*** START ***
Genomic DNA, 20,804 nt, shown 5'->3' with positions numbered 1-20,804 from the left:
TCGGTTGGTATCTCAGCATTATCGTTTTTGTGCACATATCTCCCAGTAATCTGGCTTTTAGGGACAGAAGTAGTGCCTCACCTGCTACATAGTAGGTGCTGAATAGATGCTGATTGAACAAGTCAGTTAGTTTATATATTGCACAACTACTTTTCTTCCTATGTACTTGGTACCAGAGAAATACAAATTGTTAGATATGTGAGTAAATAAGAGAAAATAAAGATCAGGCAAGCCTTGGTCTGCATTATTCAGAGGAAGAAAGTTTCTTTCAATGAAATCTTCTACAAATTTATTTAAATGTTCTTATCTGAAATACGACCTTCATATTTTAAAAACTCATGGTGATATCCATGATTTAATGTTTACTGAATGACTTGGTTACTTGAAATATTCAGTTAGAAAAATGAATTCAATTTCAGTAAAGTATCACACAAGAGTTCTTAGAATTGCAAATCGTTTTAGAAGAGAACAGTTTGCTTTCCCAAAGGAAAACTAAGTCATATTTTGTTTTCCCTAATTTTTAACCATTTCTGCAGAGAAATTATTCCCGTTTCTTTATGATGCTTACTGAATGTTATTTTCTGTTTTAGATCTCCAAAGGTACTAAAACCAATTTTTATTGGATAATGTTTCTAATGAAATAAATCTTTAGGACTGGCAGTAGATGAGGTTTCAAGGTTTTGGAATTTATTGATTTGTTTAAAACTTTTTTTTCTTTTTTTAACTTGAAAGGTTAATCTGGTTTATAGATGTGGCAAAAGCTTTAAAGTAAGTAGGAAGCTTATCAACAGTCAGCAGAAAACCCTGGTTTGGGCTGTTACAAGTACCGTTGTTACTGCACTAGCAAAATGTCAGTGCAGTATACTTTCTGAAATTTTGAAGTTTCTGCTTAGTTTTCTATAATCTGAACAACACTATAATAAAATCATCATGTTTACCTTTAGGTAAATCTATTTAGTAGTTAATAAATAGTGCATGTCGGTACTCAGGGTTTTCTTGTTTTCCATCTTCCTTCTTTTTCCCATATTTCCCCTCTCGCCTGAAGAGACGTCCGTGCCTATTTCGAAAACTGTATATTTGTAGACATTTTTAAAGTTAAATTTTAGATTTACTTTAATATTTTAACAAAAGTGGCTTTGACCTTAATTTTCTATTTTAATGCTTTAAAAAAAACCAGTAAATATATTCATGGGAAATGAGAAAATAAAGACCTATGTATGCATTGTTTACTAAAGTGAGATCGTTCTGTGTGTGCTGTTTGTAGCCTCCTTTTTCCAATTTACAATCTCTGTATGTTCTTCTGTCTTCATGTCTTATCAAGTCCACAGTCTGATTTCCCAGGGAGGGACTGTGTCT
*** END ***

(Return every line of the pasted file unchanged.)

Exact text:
Genomic DNA, 20,804 nt, shown 5'->3' with positions numbered 1-20,804 from the left:
TCGGTTGGTATCTCAGCATTATCGTTTTTGTGCACATATCTCCCAGTAATCTGGCTTTTAGGGACAGAAGTAGTGCCTCACCTGCTACATAGTAGGTGCTGAATAGATGCTGATTGAACAAGTCAGTTAGTTTATATATTGCACAACTACTTTTCTTCCTATGTACTTGGTACCAGAGAAATACAAATTGTTAGATATGTGAGTAAATAAGAGAAAATAAAGATCAGGCAAGCCTTGGTCTGCATTATTCAGAGGAAGAAAGTTTCTTTCAATGAAATCTTCTACAAATTTATTTAAATGTTCTTATCTGAAATACGACCTTCATATTTTAAAAACTCATGGTGATATCCATGATTTAATGTTTACTGAATGACTTGGTTACTTGAAATATTCAGTTAGAAAAATGAATTCAATTTCAGTAAAGTATCACACAAGAGTTCTTAGAATTGCAAATCGTTTTAGAAGAGAACAGTTTGCTTTCCCAAAGGAAAACTAAGTCATATTTTGTTTTCCCTAATTTTTAACCATTTCTGCAGAGAAATTATTCCCGTTTCTTTATGATGCTTACTGAATGTTATTTTCTGTTTTAGATCTCCAAAGGTACTAAAACCAATTTTTATTGGATAATGTTTCTAATGAAATAAATCTTTAGGACTGGCAGTAGATGAGGTTTCAAGGTTTTGGAATTTATTGATTTGTTTAAAACTTTTTTTTCTTTTTTTAACTTGAAAGGTTAATCTGGTTTATAGATGTGGCAAAAGCTTTAAAGTAAGTAGGAAGCTTATCAACAGTCAGCAGAAAACCCTGGTTTGGGCTGTTACAAGTACCGTTGTTACTGCACTAGCAAAATGTCAGTGCAGTATACTTTCTGAAATTTTGAAGTTTCTGCTTAGTTTTCTATAATCTGAACAACACTATAATAAAATCATCATGTTTACCTTTAGGTAAATCTATTTAGTAGTTAATAAATAGTGCATGTCGGTACTCAGGGTTTTCTTGTTTTCCATCTTCCTTCTTTTTCCCATATTTCCCCTCTCGCCTGAAGAGACGTCCGTGCCTATTTCGAAAACTGTATATTTGTAGACATTTTTAAAGTTAAATTTTAGATTTACTTTAATATTTTAACAAAAGTGGCTTTGACCTTAATTTTCTATTTTAATGCTTTAAAAAAAACCAGTAAATATATTCATGGGAAATGAGAAAATAAAGACCTATGTATGCATTGTTTACTAAAGTGAGATCGTTCTGTGTGTGCTGTTTGTAGCCTCCTTTTTCCAATTTACAATCTCTGTATGTTCTTCTGTCTTCATGTCTTATCAAGTCCACAGTCTGATTTCCCAGGGAGGGACTGTGTCT